The Great Wall of China – An Immense Experience

No, it is not visible from Outer Space, but that fact does not diminish the immensity of the Great Wall of China, which was approximately 13,000 miles long when it was originally built.

My husband and I were excited to visit the Great Wall, one of the most magnificent sights in China. The wall is easily accessible from Beijing, but our tour took us to a less touristy portion of the wall where we avoided the massive crowds that typically climb the steps. I did not know that the Great Wall is not the original. The first wall appeared more than 2,000 years ago, somewhere between 770-221 BC, to keep out invaders from other states. Between 221-207 BC, Emperor Qin tore down the walls between Chinese states and built the Great Wall to prevent invasion by barbarians (aka Mongols). Emperors in the Han and Ming Dynasty extended and rebuilt the walls to their magnificent state. (Parts of the wall are now underwater or have been destroyed, but the wall is still extremely impressive.)

Unlike many other ancient great structures, much is known about the construction of the wall. Millions of people worked on the construction using basic supplies such as rope, wood, bricks, stone, soil, sand and other natural materials. The hard life required to build this 20-46-foot tall wall resulted in many deaths. Often the dead were simply buried within the walls and work continued without interruption. (Estimates put the deaths at well over 400,000 people.)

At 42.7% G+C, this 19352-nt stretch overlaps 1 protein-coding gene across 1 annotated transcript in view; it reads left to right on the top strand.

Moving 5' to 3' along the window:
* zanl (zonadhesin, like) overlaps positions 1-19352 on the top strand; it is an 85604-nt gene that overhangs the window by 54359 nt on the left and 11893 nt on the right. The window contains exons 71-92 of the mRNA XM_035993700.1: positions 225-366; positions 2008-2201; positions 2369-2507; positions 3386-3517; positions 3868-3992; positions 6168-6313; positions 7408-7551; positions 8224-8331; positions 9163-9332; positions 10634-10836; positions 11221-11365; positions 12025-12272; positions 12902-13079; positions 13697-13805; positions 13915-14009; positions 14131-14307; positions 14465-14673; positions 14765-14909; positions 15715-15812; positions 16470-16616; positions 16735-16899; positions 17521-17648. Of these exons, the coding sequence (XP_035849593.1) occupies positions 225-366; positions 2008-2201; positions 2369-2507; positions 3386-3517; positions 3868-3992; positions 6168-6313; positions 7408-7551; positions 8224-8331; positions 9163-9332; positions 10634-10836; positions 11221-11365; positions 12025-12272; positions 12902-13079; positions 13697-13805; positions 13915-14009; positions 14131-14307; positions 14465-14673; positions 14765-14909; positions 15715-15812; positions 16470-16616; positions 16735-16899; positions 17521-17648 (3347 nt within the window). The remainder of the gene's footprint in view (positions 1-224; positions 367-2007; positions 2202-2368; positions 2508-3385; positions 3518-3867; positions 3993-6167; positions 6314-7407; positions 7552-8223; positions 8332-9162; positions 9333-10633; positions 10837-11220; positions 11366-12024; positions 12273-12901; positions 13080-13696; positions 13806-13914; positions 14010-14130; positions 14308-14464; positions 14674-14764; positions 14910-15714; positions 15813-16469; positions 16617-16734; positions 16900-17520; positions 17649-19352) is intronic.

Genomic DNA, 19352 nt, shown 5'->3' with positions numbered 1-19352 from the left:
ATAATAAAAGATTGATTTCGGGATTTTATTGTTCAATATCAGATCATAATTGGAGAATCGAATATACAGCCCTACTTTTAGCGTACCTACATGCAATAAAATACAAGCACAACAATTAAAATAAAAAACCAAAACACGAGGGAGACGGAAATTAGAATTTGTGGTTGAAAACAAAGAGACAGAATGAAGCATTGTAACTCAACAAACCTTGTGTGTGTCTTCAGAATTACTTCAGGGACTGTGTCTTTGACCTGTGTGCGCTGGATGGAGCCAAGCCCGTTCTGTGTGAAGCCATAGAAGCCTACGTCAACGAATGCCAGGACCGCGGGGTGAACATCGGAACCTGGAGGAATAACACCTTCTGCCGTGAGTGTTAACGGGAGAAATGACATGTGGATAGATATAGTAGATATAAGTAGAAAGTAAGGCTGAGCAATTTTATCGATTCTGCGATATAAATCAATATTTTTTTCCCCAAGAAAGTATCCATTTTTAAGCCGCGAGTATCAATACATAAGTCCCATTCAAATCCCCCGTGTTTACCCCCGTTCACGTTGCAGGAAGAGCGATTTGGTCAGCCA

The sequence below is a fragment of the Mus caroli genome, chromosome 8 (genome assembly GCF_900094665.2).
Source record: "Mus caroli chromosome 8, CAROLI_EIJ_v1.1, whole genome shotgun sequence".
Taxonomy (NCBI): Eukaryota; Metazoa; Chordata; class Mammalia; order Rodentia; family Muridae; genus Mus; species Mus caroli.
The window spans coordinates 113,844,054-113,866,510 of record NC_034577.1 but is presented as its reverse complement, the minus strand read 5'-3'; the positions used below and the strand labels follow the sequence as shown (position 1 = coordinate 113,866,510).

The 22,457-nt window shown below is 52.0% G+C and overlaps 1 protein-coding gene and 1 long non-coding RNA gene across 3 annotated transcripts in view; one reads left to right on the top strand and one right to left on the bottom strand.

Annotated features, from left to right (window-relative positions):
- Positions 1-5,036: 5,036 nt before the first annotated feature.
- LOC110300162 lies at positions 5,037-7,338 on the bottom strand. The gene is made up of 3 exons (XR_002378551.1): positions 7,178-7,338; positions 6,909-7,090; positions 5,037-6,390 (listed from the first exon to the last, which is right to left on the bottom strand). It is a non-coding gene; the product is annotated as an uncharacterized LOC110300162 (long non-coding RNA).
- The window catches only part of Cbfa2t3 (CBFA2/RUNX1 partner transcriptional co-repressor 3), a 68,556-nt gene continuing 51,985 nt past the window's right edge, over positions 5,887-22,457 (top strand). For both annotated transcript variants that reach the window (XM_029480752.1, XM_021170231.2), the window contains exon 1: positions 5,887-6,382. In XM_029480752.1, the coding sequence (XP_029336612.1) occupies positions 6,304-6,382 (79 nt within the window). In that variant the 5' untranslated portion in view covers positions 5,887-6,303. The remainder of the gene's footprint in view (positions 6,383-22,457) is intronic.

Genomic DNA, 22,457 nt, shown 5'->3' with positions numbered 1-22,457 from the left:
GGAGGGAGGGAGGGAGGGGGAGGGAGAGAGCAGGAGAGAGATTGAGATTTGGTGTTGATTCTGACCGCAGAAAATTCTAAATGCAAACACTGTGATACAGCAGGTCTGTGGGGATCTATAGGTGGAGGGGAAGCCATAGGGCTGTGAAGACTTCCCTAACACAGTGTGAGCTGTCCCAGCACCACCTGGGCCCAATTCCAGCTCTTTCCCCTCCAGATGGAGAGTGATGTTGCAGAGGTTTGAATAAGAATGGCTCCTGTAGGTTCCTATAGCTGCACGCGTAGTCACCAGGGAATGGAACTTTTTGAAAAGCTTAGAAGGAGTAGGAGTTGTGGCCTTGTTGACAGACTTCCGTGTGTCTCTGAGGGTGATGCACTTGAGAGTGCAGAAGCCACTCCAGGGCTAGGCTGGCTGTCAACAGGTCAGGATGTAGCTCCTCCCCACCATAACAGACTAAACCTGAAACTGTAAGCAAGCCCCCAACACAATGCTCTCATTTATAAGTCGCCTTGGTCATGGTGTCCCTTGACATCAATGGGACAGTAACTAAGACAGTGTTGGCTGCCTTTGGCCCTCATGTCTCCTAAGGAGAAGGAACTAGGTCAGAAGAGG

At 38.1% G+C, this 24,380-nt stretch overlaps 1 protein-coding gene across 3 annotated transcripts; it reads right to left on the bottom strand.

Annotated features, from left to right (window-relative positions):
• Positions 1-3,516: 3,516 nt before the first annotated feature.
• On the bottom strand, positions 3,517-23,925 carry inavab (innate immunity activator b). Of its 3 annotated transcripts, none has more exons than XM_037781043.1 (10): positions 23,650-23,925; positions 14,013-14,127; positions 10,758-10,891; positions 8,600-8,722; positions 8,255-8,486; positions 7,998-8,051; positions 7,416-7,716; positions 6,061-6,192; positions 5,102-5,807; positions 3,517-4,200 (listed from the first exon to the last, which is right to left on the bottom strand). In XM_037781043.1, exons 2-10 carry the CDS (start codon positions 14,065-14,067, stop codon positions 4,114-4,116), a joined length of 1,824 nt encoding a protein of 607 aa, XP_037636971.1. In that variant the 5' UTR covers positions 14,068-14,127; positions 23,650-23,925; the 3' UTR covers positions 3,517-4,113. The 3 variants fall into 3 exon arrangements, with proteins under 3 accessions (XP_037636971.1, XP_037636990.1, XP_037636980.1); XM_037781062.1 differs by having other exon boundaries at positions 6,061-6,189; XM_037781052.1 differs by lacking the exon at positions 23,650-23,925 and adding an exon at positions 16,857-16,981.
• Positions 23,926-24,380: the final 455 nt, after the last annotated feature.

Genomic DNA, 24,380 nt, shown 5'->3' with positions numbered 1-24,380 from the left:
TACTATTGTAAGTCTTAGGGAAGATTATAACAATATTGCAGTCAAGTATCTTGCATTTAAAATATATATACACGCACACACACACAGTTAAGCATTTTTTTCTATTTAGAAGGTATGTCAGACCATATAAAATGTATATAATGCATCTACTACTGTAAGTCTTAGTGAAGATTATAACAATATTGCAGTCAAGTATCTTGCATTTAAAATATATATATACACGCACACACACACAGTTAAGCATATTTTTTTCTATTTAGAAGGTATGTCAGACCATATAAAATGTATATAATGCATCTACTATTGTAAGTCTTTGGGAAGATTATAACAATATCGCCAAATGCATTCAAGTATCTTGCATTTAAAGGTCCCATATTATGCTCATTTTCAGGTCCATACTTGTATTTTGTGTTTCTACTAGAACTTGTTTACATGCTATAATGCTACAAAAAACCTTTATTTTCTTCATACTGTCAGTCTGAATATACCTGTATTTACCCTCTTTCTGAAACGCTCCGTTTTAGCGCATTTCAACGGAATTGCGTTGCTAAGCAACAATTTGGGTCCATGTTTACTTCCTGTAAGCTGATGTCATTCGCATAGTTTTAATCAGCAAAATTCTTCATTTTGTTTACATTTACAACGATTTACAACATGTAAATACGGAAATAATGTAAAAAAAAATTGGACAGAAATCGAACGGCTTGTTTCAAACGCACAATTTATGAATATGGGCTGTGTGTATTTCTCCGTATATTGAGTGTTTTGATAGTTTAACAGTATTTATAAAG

We walked well over 300 steep steps up and then, of course, we had to walk 300 steps down between each of the 3 watch towers we visited. We climbed somewhat slowly, especially by the latter steps; however, Chinese soldiers ran up and down the stairs on a routine basis. The majority of the walls are wide enough at the top for 10 men to walk side by side as they moved quickly from one fortification to another.

Our efforts were rewarded by beautiful views over the surrounding landscape. The Chinese guards definitely could see any approaching barbarians before they could breach the intimidating walls and the approximate 25,000 defensive fortifications that originally supported the walls. These structures took many forms such as guardhouses, watch towers, castles, and gates. Signal towers were used to send messages to the next tower via smoke or fire, depending on the time of day. By using these methods, communications concerning marauding barbarians could be quickly passed to military and royal leaders so steps could be taken to eliminate the intruders.

In 1987, the Great Wall was named as a UNESCO World Heritage Site and is a great tourist draw for China. It is a symbol of solidarity within the wall and unity against the outside world. The Great Wall of China is a must-see site for visitors and is a monument to the immensity of all construction within China.

Candace Ahlfinger has loved traveling since she was little and has always been on the go whenever possible. Now she is retired and gets to do what she loves best… TRAVEL! Whether it’s traveling with her wonderful husband, or our children and grandchildren, traveling is a great experience that enriches her life. Because she always enjoys reading and hearing about others’ travel experiences, she wants to share her travels with the Ellis DownHome readers. 


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